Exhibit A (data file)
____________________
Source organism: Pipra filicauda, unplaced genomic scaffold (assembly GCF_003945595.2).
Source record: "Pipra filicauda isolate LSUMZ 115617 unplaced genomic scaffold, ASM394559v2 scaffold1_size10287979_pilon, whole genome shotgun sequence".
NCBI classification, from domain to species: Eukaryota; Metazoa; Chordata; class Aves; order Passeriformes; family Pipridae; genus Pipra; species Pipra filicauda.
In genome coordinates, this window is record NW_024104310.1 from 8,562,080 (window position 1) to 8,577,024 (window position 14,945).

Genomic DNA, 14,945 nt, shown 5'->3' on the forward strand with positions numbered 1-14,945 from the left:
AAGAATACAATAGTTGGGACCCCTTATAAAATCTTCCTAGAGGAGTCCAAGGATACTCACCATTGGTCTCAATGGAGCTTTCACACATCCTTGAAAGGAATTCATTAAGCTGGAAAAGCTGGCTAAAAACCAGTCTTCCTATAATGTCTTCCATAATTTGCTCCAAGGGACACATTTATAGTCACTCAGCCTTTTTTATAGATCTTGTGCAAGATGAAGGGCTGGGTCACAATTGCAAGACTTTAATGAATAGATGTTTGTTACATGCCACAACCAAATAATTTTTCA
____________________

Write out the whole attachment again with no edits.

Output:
Source organism: Pipra filicauda, unplaced genomic scaffold (assembly GCF_003945595.2).
Source record: "Pipra filicauda isolate LSUMZ 115617 unplaced genomic scaffold, ASM394559v2 scaffold1_size10287979_pilon, whole genome shotgun sequence".
NCBI classification, from domain to species: Eukaryota; Metazoa; Chordata; class Aves; order Passeriformes; family Pipridae; genus Pipra; species Pipra filicauda.
In genome coordinates, this window is record NW_024104310.1 from 8,562,080 (window position 1) to 8,577,024 (window position 14,945).

Genomic DNA, 14,945 nt, shown 5'->3' on the forward strand with positions numbered 1-14,945 from the left:
AAGAATACAATAGTTGGGACCCCTTATAAAATCTTCCTAGAGGAGTCCAAGGATACTCACCATTGGTCTCAATGGAGCTTTCACACATCCTTGAAAGGAATTCATTAAGCTGGAAAAGCTGGCTAAAAACCAGTCTTCCTATAATGTCTTCCATAATTTGCTCCAAGGGACACATTTATAGTCACTCAGCCTTTTTTATAGATCTTGTGCAAGATGAAGGGCTGGGTCACAATTGCAAGACTTTAATGAATAGATGTTTGTTACATGCCACAACCAAATAATTTTTCA